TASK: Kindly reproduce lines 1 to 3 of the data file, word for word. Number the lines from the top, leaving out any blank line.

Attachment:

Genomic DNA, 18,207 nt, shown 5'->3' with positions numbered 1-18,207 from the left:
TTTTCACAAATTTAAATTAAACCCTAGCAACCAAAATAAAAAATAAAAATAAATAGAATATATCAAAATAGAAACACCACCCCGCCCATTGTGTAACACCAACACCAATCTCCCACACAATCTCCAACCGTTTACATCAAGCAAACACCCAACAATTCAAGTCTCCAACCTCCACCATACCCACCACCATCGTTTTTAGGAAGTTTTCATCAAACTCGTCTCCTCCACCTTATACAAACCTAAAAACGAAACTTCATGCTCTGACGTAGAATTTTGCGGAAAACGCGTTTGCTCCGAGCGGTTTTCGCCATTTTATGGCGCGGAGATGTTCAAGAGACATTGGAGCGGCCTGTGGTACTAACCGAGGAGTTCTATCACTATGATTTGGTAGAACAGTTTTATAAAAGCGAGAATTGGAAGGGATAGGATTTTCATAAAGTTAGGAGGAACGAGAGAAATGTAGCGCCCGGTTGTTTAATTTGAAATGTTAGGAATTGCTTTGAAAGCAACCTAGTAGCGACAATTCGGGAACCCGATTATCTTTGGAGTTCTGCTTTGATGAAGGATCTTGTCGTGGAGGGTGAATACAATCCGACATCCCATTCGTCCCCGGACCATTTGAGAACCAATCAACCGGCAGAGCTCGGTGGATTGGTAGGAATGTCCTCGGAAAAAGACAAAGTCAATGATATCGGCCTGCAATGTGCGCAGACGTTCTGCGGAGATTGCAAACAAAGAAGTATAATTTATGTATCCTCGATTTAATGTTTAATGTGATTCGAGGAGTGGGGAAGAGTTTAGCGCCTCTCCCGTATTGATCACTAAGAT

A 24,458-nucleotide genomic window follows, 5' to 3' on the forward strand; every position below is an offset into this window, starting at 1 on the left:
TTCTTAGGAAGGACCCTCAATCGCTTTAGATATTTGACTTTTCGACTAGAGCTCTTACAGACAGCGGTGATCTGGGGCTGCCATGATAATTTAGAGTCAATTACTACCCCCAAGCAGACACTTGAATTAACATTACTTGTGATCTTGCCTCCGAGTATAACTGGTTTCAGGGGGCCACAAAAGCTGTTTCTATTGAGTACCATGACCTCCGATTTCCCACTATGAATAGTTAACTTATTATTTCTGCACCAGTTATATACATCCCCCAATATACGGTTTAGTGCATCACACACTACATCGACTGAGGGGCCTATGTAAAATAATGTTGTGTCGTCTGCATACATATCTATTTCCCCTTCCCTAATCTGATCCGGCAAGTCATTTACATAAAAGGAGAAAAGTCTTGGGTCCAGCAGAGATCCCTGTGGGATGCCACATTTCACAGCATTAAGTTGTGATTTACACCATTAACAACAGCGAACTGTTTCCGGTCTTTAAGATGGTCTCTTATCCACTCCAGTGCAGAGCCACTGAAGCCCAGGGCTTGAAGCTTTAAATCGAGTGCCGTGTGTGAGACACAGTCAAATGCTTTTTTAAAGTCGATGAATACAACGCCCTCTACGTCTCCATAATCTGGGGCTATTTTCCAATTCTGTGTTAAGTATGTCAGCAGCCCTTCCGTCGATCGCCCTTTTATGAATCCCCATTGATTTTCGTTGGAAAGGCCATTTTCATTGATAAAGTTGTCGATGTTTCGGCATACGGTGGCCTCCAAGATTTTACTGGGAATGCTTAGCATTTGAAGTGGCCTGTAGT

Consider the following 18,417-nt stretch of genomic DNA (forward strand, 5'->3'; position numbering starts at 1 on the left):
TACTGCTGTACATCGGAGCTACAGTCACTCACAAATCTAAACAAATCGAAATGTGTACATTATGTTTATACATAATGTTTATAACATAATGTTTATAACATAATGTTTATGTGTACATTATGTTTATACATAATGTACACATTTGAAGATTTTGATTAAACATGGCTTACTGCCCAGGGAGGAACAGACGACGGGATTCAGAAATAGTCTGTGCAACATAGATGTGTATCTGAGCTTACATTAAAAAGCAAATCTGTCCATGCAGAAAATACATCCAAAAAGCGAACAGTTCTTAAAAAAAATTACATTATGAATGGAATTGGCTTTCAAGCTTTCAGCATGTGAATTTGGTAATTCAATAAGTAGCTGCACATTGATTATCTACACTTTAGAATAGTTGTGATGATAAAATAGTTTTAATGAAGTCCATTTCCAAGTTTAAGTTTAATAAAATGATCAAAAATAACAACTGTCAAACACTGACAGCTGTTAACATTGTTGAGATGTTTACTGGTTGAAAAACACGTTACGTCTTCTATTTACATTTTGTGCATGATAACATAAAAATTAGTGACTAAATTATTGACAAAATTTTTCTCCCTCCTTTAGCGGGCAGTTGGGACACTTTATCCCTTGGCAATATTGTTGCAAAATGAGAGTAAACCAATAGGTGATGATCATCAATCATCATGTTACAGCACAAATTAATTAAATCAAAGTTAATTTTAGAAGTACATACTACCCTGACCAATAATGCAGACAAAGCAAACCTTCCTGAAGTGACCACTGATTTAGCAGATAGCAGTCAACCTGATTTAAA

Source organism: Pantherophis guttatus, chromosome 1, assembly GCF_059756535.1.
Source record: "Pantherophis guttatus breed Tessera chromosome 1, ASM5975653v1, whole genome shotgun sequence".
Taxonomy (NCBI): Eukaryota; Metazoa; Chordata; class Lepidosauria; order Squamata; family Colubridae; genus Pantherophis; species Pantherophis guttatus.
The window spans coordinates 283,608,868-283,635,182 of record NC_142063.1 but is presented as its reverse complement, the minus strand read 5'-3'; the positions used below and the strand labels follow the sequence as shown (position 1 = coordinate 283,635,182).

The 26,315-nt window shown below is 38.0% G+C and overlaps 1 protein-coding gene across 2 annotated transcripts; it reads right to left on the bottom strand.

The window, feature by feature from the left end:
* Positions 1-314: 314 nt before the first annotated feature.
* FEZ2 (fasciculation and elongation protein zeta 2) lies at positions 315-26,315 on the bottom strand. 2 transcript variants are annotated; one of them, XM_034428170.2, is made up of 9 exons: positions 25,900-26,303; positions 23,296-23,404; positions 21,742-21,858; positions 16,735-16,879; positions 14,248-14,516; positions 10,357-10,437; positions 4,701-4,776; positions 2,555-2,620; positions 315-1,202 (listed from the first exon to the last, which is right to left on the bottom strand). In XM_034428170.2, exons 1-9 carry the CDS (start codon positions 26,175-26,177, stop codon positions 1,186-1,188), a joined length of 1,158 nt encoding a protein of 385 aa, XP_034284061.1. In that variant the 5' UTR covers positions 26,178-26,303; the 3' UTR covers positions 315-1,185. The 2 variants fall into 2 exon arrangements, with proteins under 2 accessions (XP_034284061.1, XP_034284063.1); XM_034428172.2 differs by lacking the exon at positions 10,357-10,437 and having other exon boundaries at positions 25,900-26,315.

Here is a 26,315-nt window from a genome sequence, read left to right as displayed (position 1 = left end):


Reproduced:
Genomic DNA, 18,207 nt, shown 5'->3' with positions numbered 1-18,207 from the left:
TTTTCACAAATTTAAATTAAACCCTAGCAACCAAAATAAAAAATAAAAATAAATAGAATATATCAAAATAGAAACACCACCCCGCCCATTGTGTAACACCAACACCAATCTCCCACACAATCTCCAACCGTTTACATCAAGCAAACACCCAACAATTCAAGTCTCCAACCTCCACCATACCCACCACCATCGTTTTTAGGAAGTTTTCATCAAACTCGTCTCCTCCACCTTATACAAACCTAAAAACGAAACTTCATGCTCTGACGTAGAATTTTGCGGAAAACGCGTTTGCTCCGAGCGGTTTTCGCCATTTTATGGCGCGGAGATGTTCAAGAGACATTGGAGCGGCCTGTGGTACTAACCGAGGAGTTCTATCACTATGATTTGGTAGAACAGTTTTATAAAAGCGAGAATTGGAAGGGATAGGATTTTCATAAAGTTAGGAGGAACGAGAGAAATGTAGCGCCCGGTTGTTTAATTTGAAATGTTAGGAATTGCTTTGAAAGCAACCTAGTAGCGACAATTCGGGAACCCGATTATCTTTGGAGTTCTGCTTTGATGAAGGATCTTGTCGTGGAGGGTGAATACAATCCGACATCCCATTCGTCCCCGGACCATTTGAGAACCAATCAACCGGCAGAGCTCGGTGGATTGGTAGGAATGTCCTCGGAAAAAGACAAAGTCAATGATATCGGCCTGCAATGTGCGCAGACGTTCTGCGGAGATTGCAAACAAAGAAGTATAATTTATGTATCCTCGATTTAATGTTTAATGTGATTCGAGGAGTGGGGAAGAGTTTAGCGCCTCTCCCGTATTGATCACTAAGAT

A 24,458-nucleotide genomic window follows, 5' to 3' on the forward strand; every position below is an offset into this window, starting at 1 on the left: